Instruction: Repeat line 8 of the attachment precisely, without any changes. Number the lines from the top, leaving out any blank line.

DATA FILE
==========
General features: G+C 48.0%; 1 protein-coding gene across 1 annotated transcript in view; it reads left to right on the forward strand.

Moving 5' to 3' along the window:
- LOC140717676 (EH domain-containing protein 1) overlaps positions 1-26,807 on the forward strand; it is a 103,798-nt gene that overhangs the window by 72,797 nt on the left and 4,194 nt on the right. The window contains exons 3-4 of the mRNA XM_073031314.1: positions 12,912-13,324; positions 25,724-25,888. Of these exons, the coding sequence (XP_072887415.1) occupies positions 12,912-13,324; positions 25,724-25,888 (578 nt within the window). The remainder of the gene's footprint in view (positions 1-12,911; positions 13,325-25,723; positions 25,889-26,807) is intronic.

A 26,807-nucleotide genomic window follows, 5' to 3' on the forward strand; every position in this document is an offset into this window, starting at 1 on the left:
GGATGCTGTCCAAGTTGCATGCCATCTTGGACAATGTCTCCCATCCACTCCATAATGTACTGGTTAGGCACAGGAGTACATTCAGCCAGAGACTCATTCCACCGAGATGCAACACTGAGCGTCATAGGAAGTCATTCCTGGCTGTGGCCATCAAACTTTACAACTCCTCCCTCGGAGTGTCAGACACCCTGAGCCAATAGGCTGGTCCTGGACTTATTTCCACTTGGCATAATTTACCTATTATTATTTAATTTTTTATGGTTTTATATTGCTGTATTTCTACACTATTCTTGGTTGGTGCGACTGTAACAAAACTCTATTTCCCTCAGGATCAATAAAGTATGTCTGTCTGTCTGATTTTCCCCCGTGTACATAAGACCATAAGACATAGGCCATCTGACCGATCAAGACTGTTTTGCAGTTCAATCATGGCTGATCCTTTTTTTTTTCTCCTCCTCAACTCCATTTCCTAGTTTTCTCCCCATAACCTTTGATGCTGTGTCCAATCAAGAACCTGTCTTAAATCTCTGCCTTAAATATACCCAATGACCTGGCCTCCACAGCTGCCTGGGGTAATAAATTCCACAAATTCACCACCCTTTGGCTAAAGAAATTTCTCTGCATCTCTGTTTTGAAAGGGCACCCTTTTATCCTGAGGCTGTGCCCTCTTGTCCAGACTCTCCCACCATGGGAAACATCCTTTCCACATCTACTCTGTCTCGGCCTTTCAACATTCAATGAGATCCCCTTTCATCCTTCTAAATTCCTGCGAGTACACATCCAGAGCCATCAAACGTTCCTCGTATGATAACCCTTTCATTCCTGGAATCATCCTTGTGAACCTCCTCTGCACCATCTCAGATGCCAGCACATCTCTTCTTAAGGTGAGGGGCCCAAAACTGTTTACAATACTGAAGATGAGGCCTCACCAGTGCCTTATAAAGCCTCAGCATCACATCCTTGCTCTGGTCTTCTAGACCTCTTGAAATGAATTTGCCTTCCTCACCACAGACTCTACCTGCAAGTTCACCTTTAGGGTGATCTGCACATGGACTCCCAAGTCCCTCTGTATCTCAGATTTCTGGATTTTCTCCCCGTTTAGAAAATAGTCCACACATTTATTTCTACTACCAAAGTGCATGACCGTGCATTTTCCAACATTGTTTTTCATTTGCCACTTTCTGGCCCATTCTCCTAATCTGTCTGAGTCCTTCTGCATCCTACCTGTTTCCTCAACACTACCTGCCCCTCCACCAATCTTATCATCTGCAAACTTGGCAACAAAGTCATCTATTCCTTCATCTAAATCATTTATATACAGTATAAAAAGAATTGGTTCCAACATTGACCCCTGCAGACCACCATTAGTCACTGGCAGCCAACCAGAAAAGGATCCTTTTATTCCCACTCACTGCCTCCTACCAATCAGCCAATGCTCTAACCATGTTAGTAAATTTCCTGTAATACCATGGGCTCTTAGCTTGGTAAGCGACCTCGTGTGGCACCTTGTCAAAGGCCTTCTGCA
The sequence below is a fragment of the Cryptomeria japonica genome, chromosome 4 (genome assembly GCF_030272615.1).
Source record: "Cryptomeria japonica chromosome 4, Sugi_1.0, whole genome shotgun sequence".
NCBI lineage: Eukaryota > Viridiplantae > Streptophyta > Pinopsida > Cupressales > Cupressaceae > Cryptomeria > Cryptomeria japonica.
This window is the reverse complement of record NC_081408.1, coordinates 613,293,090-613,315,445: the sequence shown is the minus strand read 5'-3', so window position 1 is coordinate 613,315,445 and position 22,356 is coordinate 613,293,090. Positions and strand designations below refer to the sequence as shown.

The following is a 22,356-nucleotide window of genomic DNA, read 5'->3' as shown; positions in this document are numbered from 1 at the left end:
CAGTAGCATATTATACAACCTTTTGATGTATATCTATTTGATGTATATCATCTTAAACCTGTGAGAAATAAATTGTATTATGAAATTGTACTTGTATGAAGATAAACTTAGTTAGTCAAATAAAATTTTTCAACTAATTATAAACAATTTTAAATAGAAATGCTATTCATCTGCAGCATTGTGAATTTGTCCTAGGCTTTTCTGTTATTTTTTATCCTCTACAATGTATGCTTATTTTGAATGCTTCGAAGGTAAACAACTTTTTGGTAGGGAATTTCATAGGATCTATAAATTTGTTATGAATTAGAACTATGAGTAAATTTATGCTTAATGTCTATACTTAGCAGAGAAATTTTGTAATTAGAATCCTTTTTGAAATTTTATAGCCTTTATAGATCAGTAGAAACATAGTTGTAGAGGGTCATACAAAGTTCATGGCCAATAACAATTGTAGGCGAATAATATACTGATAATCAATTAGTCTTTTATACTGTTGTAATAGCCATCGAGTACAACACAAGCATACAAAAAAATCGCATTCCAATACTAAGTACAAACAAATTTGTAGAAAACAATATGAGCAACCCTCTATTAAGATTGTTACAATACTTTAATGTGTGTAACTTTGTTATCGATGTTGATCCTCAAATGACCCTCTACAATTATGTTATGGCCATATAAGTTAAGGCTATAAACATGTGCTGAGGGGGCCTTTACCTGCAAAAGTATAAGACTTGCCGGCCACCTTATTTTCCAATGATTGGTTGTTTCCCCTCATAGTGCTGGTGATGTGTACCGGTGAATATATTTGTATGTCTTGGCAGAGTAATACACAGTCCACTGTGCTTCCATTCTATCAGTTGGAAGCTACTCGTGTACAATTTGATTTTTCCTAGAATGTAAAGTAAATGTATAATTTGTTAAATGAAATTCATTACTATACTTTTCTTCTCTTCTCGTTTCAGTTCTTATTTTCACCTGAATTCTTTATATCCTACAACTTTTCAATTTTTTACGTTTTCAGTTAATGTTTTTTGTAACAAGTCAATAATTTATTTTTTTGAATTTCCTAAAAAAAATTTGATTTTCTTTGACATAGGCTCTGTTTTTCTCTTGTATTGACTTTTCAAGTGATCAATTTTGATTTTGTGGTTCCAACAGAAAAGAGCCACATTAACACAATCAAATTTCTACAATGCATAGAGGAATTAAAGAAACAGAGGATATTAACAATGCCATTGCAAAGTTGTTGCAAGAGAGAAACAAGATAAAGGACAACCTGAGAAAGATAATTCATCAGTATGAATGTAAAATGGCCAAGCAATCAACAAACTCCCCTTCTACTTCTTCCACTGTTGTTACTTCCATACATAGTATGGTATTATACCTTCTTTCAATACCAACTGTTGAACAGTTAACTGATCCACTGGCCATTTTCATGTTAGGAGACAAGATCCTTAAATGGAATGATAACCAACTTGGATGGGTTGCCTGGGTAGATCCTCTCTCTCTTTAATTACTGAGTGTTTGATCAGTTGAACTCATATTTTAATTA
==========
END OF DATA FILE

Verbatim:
NCBI lineage: Eukaryota > Viridiplantae > Streptophyta > Pinopsida > Cupressales > Cupressaceae > Cryptomeria > Cryptomeria japonica.